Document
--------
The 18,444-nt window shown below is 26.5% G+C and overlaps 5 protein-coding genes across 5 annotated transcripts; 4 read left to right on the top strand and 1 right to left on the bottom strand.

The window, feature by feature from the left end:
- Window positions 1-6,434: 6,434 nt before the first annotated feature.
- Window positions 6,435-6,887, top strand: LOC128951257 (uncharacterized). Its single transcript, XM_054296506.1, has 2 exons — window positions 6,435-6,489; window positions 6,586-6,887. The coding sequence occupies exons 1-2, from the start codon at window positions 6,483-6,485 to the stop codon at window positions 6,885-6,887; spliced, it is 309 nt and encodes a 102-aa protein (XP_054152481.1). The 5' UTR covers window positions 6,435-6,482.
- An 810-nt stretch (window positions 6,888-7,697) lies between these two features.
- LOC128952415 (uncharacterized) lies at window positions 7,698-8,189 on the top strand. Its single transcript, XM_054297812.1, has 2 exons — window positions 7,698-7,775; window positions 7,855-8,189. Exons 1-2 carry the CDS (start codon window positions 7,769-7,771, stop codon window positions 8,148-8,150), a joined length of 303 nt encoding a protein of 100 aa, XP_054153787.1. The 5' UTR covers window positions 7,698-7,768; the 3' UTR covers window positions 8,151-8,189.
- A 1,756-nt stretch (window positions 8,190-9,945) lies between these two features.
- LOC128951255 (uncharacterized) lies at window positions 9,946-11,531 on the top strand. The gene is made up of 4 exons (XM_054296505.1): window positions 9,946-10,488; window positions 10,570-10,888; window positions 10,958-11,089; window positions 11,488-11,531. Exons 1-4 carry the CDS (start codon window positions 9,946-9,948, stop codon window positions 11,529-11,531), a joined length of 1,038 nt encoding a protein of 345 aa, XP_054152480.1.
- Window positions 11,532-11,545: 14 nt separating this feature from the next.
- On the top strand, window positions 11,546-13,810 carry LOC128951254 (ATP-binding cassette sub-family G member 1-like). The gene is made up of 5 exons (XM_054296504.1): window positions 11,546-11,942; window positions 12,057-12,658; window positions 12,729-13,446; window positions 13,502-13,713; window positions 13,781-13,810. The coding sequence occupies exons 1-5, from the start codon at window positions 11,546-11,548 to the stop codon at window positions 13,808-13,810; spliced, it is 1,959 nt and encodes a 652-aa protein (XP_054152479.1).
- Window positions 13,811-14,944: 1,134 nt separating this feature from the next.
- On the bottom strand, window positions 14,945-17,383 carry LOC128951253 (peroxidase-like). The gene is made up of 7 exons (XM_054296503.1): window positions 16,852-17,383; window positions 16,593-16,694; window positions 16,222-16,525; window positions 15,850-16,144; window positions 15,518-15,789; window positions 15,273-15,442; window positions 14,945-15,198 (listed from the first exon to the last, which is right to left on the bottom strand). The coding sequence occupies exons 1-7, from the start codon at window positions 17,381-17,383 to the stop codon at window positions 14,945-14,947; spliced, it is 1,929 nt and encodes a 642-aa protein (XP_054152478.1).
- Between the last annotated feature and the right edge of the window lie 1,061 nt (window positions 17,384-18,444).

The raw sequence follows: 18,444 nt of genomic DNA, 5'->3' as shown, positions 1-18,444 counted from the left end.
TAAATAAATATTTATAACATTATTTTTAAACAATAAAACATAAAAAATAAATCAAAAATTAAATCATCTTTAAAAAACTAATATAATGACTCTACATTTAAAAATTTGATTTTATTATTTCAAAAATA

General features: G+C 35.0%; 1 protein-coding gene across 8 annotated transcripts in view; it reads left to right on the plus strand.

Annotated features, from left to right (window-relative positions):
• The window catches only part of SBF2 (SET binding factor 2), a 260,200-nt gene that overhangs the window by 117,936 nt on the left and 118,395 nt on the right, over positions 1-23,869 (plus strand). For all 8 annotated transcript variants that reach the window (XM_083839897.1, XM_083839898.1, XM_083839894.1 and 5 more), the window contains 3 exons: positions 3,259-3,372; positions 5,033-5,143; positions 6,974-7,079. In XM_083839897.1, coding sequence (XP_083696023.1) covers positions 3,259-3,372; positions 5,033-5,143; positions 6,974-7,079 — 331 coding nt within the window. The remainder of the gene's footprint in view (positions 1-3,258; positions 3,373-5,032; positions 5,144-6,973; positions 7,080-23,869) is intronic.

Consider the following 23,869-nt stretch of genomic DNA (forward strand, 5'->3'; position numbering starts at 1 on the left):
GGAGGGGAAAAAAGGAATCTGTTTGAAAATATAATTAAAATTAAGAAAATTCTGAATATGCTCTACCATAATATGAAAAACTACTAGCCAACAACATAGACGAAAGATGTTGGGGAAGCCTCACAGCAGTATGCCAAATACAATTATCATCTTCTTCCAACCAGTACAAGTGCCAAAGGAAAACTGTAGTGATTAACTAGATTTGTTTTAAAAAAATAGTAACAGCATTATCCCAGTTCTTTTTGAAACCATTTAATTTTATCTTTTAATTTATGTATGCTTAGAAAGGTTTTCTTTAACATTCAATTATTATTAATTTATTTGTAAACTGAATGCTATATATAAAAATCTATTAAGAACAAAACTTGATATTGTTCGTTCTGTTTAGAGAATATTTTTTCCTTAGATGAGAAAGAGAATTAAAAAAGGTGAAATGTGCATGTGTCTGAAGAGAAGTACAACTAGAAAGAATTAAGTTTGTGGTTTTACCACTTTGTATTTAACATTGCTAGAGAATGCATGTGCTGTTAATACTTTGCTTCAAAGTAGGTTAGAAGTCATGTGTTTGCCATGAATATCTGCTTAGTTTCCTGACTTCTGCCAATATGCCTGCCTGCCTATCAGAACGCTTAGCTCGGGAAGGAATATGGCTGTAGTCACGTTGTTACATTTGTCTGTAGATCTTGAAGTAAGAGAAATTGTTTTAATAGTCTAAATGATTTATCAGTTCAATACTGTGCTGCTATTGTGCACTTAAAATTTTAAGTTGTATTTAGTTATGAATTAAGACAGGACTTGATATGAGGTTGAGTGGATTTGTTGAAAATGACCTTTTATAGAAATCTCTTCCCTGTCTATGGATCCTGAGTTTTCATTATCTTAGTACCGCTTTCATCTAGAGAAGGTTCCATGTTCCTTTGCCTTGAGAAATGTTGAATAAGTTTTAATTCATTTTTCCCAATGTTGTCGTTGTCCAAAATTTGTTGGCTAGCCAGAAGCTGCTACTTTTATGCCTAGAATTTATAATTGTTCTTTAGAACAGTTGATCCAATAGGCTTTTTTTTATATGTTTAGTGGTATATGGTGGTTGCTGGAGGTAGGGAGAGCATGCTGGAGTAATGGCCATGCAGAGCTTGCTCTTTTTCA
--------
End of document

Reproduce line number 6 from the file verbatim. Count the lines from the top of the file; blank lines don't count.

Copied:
- LOC128952415 (uncharacterized) lies at window positions 7,698-8,189 on the top strand. Its single transcript, XM_054297812.1, has 2 exons — window positions 7,698-7,775; window positions 7,855-8,189. Exons 1-2 carry the CDS (start codon window positions 7,769-7,771, stop codon window positions 8,148-8,150), a joined length of 303 nt encoding a protein of 100 aa, XP_054153787.1. The 5' UTR covers window positions 7,698-7,768; the 3' UTR covers window positions 8,151-8,189.